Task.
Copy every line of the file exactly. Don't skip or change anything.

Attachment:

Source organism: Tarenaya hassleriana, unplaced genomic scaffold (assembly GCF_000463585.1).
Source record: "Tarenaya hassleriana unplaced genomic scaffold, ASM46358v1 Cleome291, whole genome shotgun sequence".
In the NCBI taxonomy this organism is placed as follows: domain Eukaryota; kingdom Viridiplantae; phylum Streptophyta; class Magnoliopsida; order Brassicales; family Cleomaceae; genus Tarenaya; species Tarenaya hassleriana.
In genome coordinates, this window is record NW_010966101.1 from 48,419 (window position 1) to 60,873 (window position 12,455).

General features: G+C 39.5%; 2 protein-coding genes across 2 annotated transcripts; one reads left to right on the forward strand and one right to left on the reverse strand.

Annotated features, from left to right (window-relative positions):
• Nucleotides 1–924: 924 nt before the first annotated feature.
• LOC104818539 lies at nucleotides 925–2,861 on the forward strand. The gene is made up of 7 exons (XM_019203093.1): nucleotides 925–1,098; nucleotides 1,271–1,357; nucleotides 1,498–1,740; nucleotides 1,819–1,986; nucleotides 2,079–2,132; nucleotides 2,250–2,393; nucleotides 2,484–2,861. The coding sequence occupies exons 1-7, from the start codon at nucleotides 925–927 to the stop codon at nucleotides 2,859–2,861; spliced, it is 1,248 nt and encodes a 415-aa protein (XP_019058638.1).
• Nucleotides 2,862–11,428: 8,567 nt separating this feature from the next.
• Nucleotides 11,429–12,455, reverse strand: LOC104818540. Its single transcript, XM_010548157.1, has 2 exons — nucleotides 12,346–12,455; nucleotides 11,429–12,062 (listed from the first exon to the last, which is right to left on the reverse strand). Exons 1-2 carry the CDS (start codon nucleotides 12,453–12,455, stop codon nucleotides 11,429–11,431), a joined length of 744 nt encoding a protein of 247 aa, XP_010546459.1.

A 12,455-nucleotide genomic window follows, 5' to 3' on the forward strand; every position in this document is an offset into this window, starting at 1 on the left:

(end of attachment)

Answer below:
Source organism: Tarenaya hassleriana, unplaced genomic scaffold (assembly GCF_000463585.1).
Source record: "Tarenaya hassleriana unplaced genomic scaffold, ASM46358v1 Cleome291, whole genome shotgun sequence".
In the NCBI taxonomy this organism is placed as follows: domain Eukaryota; kingdom Viridiplantae; phylum Streptophyta; class Magnoliopsida; order Brassicales; family Cleomaceae; genus Tarenaya; species Tarenaya hassleriana.
In genome coordinates, this window is record NW_010966101.1 from 48,419 (window position 1) to 60,873 (window position 12,455).

General features: G+C 39.5%; 2 protein-coding genes across 2 annotated transcripts; one reads left to right on the forward strand and one right to left on the reverse strand.

Annotated features, from left to right (window-relative positions):
• Nucleotides 1–924: 924 nt before the first annotated feature.
• LOC104818539 lies at nucleotides 925–2,861 on the forward strand. The gene is made up of 7 exons (XM_019203093.1): nucleotides 925–1,098; nucleotides 1,271–1,357; nucleotides 1,498–1,740; nucleotides 1,819–1,986; nucleotides 2,079–2,132; nucleotides 2,250–2,393; nucleotides 2,484–2,861. The coding sequence occupies exons 1-7, from the start codon at nucleotides 925–927 to the stop codon at nucleotides 2,859–2,861; spliced, it is 1,248 nt and encodes a 415-aa protein (XP_019058638.1).
• Nucleotides 2,862–11,428: 8,567 nt separating this feature from the next.
• Nucleotides 11,429–12,455, reverse strand: LOC104818540. Its single transcript, XM_010548157.1, has 2 exons — nucleotides 12,346–12,455; nucleotides 11,429–12,062 (listed from the first exon to the last, which is right to left on the reverse strand). Exons 1-2 carry the CDS (start codon nucleotides 12,453–12,455, stop codon nucleotides 11,429–11,431), a joined length of 744 nt encoding a protein of 247 aa, XP_010546459.1.

A 12,455-nucleotide genomic window follows, 5' to 3' on the forward strand; every position in this document is an offset into this window, starting at 1 on the left: